Barrera is talented enough to score an occasional upset, as evident in his win over Eddie Gomez. But Adames looks like he will be too talented for Barrera to handle.
Jorge Linares (44-3) vs. Vasyl Lomachenko (10-1); WBA Lightweight Title
Jorge Linares used to be a top boxer in Top Rank’s stable of fighters, but back to back losses to Sergio Thompson and Antonio DeMarco in late 2011 early 2012 forced Top Rank to let Linares loose and allowed for Golden Boy Promotions to pick him up.
He has since won thirteen fights in a row and his name has often come up in conversation as one of boxing’s best pound for pound fighters.
However, he’ll be facing a true legend in the sport with only eleven professional fights, Vasyl Lomachenko.
Lomachenko has eight stoppage victories and will be giving up about an inch in height and three and a half inches in reach to Linares. Lomachenko will be two years younger than Linares, but both boxers are still considered by most to be in their athletic primes.
Linares has twenty seven stoppage wins, but his past four fights were won by decision. Lomacheno fought three times in 2017 and twice in 2016 while Linares fought twice in 2017 and once in 2016.
Lomachenko’s lone loss was a controversial one to Orlando Salido, who came in overweight. He has defeated the likes of Guillermo Rigondeaux, Miguel Marriaga, Jason Sosa, Nicholas Walters, Roman Martinez, and Gary Russell Jr.
Linares has losses to Sergio Thompson, Antonio DeMarco, and Juan Carlos Salgado. He has defeated the likes of Oscar Larios, Mercito Gesta, Luke Campbell, Anthony Crolla, Kevin Mitchell, and Nihto Arakawa.
It is extremely rare to find someone with the amateur resume of Vasyl Lomachenko. He was a two time Olympic Gold Medalist. Linares was a national champion as an amateur in Venezuela.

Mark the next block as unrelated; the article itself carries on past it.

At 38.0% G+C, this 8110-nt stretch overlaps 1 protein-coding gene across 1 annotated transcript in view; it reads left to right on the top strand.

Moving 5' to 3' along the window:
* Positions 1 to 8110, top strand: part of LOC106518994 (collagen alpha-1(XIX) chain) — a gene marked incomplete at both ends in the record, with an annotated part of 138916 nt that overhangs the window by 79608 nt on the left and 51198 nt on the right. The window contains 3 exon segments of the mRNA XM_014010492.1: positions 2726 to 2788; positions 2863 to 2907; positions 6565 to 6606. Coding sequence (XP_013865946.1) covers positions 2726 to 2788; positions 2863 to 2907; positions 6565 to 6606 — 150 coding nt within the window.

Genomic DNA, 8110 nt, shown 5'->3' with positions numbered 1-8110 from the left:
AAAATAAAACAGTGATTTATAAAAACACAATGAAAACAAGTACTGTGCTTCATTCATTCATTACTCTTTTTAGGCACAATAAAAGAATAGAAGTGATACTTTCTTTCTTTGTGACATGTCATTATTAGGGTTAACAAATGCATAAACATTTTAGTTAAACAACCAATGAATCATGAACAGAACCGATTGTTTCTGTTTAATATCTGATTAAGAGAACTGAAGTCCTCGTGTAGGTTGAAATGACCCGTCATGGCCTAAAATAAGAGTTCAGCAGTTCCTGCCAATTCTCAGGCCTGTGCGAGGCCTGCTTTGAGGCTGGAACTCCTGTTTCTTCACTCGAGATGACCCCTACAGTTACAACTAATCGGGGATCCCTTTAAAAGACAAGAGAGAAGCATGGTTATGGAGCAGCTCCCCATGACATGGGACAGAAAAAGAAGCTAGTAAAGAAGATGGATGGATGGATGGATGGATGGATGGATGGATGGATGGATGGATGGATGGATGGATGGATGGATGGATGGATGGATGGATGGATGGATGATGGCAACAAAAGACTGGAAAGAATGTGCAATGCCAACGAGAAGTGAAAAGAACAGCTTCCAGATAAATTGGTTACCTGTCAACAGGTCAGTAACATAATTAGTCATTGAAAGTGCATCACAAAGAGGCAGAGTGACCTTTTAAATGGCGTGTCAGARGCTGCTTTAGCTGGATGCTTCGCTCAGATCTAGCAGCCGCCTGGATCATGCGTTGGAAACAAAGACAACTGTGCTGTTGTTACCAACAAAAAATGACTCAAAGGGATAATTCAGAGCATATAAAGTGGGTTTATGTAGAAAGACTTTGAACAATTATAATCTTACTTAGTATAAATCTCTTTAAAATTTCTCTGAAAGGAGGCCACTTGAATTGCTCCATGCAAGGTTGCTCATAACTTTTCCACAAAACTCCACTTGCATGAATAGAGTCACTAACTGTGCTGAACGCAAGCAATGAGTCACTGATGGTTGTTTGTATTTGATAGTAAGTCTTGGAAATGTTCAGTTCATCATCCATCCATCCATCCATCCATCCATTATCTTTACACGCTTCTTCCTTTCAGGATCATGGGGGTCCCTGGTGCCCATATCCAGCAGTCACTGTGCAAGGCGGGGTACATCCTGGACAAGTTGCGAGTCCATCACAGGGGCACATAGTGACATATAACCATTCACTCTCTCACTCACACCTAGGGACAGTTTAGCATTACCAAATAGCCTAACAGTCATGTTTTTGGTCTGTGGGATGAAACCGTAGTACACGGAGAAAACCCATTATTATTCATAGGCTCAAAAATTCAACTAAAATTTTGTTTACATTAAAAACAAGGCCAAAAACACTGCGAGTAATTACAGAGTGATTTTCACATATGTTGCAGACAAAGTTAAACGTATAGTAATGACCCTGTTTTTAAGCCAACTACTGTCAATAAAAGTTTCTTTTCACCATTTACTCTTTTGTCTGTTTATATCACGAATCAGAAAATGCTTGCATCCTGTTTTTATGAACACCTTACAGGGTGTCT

Linares has excellent footwork and incredible accuracy, but Lomachenko also has excellent footwork and accuracy and in fact, probably has better footwork than Linares. Linares can hang with anyone in the first half of a fight, but he tends to fade late. Lomachenko has never shown signs of fading in a ring.
Lomachenko does have problems with fighters who are known for being rough on the inside and willing to fight a little dirty, like Orlando Salido. Linares is not that type of fighter. He’s known for his technique and finesse.
Linares will have a size advantage on Saturday night, and he’d be wise to use it. But Lomachenko’s movement and accuracy will should win him the fight, especially in the later rounds.
This writer thinks Linares will be able to keep it close early on, but will fade late and eventually succumb to a Lomachenko barrage.
By: William Holmes
On Thursday night Golden Boy Promotions will present a card live at the Park Theater at the Monte Carlo in Las Vegas, Nevada on ESPN 2.
At least two bouts are currently scheduled to take place. The co-main event will feature KeAndre Gibson taking on Alejandro Barrera in the welterweight division. The main event will be a fight between Philadelphia’s Gabriel Rosado and New Jersey’s Glen Tapia in the middleweight division.
Photo From Glen Tapia’s Twitter Account
Both Rosado and Tapia have been in the ring with some high profile opponents, and a loss for either will likely signal the end of meaningful matchups for either boxer.
The following is a preview of the co-main event and main event of the evening.
Alejandro Barrera (29-3) vs. KeAndre Gibson (17-1); Welterweights
KeAndre Gibson was once considered a high level prospect due to his amateur background and success. He won the Junior Golden Gloves National Championship in 2006 and was a bronze medalist in the 2006 Junior Olympics.
However, he lost by TKO to the undefeated Antonio Orozco in April of this year and some of Gibson’s hype has begun to fade.
Gibson will be facing Alejandro Barrera, and opponent that is four years older than him but will have a five and a half inch reach advantage and stands at the same height.
Barrera does not have the amateur experience of Gibson, but he does appear to have a slight edge in power. He has stopped seventeen of his opponents while Gibson has only stopped seven. Both men have suffered on stoppage loss in their career.
Gibson has been fairly active the past two years. He already fought twice in 2017 and twice in 2016. Barrera only fought once in 2017 and zero times in 2016.